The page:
Are you someone who turns down broadcast media interview opportunities because you don’t think you can do them?

Or there’s that fear of the unknown – you don’t know what to expect?

You may be an expert in your field, and someone asks you to come on radio and give advice. Why turn them down?

Broadcast media interviews, whether local or national, are great ways to get your business or event noticed, and in the majority of cases, I would recommend you take up the offer. Local radio in particular has high audience share in their region, and are always looking for local voices, on local topics and events.

So let’s deal a bit with the fear of the unknown by telling you what to expect, once you’ve decided to say Yes to the media interview. Read an earlier blog I wrote about how to prepare.

 1. Ask questions of the person who’s asked you to do the interview in advance

When someone asks you to do a media interview, I would recommend you ask them the following in advance:

  • What are you going to ask me?
  • What time do you need me on radio and for how long?
  • Will I come into studio, or will it be on the phone?
  • Will there be anyone else talking about this on the same programme?
  • Will you be taking live calls?

People don’t often realize you can ask these questions before you go on a radio programme. Usually the call comes from a researcher or producer, and they are willing to help you get prepared so you won’t “dry up” on air.

2. Suggest giving them more details of the event/subject you are promoting and send by email.

With the exception of the larger RTE Radio One programmes, most stations or programmes do not have many researchers or producers available to prepare a brief for the presenter. In many cases, the presenter is working off a few lines from the local news service, something they saw on social media, or even something they heard when they were out and about. In other words, they are not informed and know far less about the subject than you do. This is why I always recommend sending either a prepared press release, information about yourself and your website, or a few paragraphs of facts and figures, etc., to the presenter or programme in advance.  If you have some points you wish to cover, do send them as well.

3. Psych yourself up!

I know many of you who have never done a media interview before are thinking – “Oh I can’t do this”- but I do highly recommend you psych yourself up in advance. It’s the “fake it til you make it” philosophy. Tell yourself (which is true…) – I am the expert here, and I know far more about this subject than the presenter who is asking the questions. That helps give you confidence, and sit up straight and be that confident person in your head. Along with good preparation,  this will really make a difference.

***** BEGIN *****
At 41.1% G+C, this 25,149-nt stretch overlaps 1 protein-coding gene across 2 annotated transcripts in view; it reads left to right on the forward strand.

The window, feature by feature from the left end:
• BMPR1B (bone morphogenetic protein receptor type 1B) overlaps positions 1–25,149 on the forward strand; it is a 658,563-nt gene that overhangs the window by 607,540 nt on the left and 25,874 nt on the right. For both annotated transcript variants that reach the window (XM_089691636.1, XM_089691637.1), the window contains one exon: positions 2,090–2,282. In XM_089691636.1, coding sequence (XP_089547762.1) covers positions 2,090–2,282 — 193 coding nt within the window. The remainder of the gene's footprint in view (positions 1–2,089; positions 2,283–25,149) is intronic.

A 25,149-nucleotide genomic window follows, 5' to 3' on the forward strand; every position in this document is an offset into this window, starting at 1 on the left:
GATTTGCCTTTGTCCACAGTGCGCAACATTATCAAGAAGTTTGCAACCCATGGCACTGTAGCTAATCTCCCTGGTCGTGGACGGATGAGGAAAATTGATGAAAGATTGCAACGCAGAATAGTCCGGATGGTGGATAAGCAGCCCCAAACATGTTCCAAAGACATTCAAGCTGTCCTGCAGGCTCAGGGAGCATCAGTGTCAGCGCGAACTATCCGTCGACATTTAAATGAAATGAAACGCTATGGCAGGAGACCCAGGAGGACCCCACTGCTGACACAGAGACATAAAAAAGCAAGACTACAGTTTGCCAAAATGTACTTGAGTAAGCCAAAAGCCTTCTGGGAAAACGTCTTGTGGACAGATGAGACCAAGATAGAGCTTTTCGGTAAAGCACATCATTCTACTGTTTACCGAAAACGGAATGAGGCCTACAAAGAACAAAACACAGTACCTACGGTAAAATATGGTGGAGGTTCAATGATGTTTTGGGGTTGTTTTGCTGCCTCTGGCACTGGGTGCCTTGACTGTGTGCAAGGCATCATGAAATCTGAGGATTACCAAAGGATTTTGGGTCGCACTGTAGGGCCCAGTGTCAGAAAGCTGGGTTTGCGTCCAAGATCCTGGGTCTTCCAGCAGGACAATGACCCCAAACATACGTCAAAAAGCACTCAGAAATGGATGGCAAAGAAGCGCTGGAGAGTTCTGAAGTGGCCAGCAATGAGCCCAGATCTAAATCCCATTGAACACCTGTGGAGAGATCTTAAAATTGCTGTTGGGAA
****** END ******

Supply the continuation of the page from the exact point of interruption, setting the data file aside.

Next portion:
4. Always have a glass or bottle of water near at hand.

This is essential – our mouth dries up when we are nervous. Having that water nearby and ready to drink does give you support, and makes it easier for you to deal with the nerves. Being nervous gives you adrenaline, which helps you concentrate, and that’s no harm. Deep breaths and drinking some water helps you deal with the nerves. And – lay off the strong coffee beforehand too; it can make you more nervous than you need to be.

5. Control the interview.

Tip no. 1 is about the questions you can ask in advance, to help you know what to expect. You can also negotiate what you will and won’t agree to. For example, I would never recommend you go live on air and take live calls from the listeners; it’s not possible to predict what questions you are going to be asked and you can’t prepare for that. So firmly state that in advance – I would love to come on your programme to talk about X (your area of expertise), but I can only do so if I have the questions in advance, and I don’t think it’s a good idea to take live calls.

6. Find a good quiet place to do the interview.

About nine out of every 10 interviews on radio are done down the line i.e. over the phone or via a dedicated App. You can’t see the person who is talking to you, and it takes quite a bit of concentration to ensure you can manage the interview successfully and listen carefully.

So you need to have a quiet distraction-free environment for this. No phone calls to interrupt you, nobody walking into the room at the same time, and very importantly, the radio station that you are on is turned off if you have been listening to it beforehand. Ensure you have told people around you that you are doing this interview, so they don’t interrupt or distract you.


Good luck!

Aileen O’Meara is a Communications Consultant, who offers bespoke in-person and online media interview preparation. Contact us at [email protected] for details.  

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